A definite high water mark…
Released on 10 August 2018 by Provogue Records and reviewed by Gary Cordwell
So here it is, the wait is over. We’ve had the teaser debut album (a recorded live in the studio affair of beloved covers), the none-more-Crowes lead single ‘Send Me An Omen’ (see above), and now the first fully fledged album of all new studio material, High Water I (with vol.2 apparently due some time next year). For Black Crowes fans, this is manna from heaven, the guitar dream team of Rich Robinson and Marc Ford are back (for me they’re right up there with Keef ‘n Mick Taylor, Slash ‘n Izzy – partnerships that breath and rock in uniquely distinctive and joyous ways), along with fellow Crowe Sven Pipen. Breath is baited, fingers are crossed, will it live up to expectation?
Let’s keep you on tenterhooks for the answer while we examine the evidence (Hint: the answer is fuck yes!). We kick off with a classic Crowes gambit, an opening 3 minute ‘oh yeah, we’re back’ blast of unalloyed joy. ‘Mary The Gypsy’ is simple, scruffy and ready to rumble (apologies Mary), a garage band romp with a short, scuzzy solo. The band then proceed to stretch out and really hit their stride.
The overall vibe is definitely Black Crowes, but with an added maturity, still able to kick out the jams but also willing to chill out on the porch with a beer and an acoustic guitar. Country and folk blues abound. The title track has a gorgeous, dusty acoustic intro, recalling the peerless Nick Drake, it’s that good. Electric guitar eases its way in and in grooves in its own supremely confident manner, The Allmans joining the party before it all ends in a sumptuous sleepy sunset jam. ‘For The Wind’ follows in a similar manner. That Crowes mojo is back, in spades, its big glorious chorus and breath taking twin soloing have that thick, full ‘Southern Harmony’ sound.
Marc Ford clearly brings his acoustic influence across from his ‘Holy Ghost’ solo album. ‘Sister Moon’ is a moonlit slice of cosmic Americana while ‘Hand In Hand’ meanwhile, brings a touch of jug band blues. It’s a stomp, a house party after a long day in the field. Taking it all the way back to where it started, it takes years of skill and playing together to sound this natural and loose.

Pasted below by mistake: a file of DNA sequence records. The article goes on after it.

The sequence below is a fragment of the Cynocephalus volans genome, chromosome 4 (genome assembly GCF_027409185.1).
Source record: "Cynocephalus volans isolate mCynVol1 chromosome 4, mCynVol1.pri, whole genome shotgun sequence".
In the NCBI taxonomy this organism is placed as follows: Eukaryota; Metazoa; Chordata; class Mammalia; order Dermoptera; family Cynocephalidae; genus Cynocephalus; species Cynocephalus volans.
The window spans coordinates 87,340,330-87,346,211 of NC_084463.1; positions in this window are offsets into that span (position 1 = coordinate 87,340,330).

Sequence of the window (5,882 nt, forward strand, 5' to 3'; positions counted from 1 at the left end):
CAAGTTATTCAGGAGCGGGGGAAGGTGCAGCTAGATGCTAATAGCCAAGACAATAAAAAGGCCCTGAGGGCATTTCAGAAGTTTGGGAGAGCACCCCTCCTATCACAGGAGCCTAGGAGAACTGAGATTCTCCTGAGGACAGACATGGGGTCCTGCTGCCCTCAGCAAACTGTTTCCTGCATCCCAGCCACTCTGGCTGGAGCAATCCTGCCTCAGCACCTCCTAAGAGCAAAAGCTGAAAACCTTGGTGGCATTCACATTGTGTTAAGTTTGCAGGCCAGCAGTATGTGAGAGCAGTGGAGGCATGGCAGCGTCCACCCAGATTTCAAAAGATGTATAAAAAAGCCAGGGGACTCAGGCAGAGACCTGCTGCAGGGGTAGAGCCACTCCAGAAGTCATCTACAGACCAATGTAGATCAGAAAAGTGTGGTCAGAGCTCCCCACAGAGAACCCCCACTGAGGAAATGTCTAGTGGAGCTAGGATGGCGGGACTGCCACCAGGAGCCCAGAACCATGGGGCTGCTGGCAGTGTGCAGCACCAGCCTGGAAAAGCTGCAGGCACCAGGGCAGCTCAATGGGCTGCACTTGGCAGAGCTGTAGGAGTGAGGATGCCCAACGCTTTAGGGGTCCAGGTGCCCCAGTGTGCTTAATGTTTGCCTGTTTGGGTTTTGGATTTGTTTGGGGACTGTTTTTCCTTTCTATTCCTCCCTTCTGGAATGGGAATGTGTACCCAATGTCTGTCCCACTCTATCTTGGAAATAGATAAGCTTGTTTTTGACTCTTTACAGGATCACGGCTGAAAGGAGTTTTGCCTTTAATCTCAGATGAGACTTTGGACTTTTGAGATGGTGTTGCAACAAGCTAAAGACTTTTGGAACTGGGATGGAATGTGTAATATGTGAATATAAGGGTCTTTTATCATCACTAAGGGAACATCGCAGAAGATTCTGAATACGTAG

On the more electric side of the tracks, ‘Color Blind’ is swampy and chilled, full of wah wah and a stunning solo wrapped around a tale of racial equality. ‘Walk On Water’, while being 100% Salute, doffs its cap in no uncertain terms to Tom Petty, chock full of jangly guitar, but trust me, this isn’t pilfering – they’re peers, they just use the same tools. ‘Open Up’ is something a bit new. Yes, it has the acoustic intro and the emerging electric guitar, it’s minimalist and kinda badass, almost an outlaw CSN. But it’s also almost a power ballad, but fear not, there’s no cheesiness here.
What there is, is class. Top notch songwriting, world class musicianship. The sound of musicians who have stood side by side all over the world, jammed their way around any curveball you can imagine. The production is organic, holistic and gorgeous. Vocalist John Hogg, although sharing characteristics with Chris Robinson, is in no way a copyist, his voice, while not as showy as Robinson Snr. is warm, soulful and a perfect fit for these songs. It’s a fabulous album, as natural and unforced as anything Rich and Marc have been involved in since ‘Amorica’. Chris must be looking over his shoulder. Welcome back guys, roll on Vol.II
- Mary The Gypsy
- High Water
- Send Me An Omen
- For The Wind
- Sister Moon
- Color Blind
- Take It All
- Walk On Water
- Hand In Hand
- You Found Me
- Can You See
- Open Up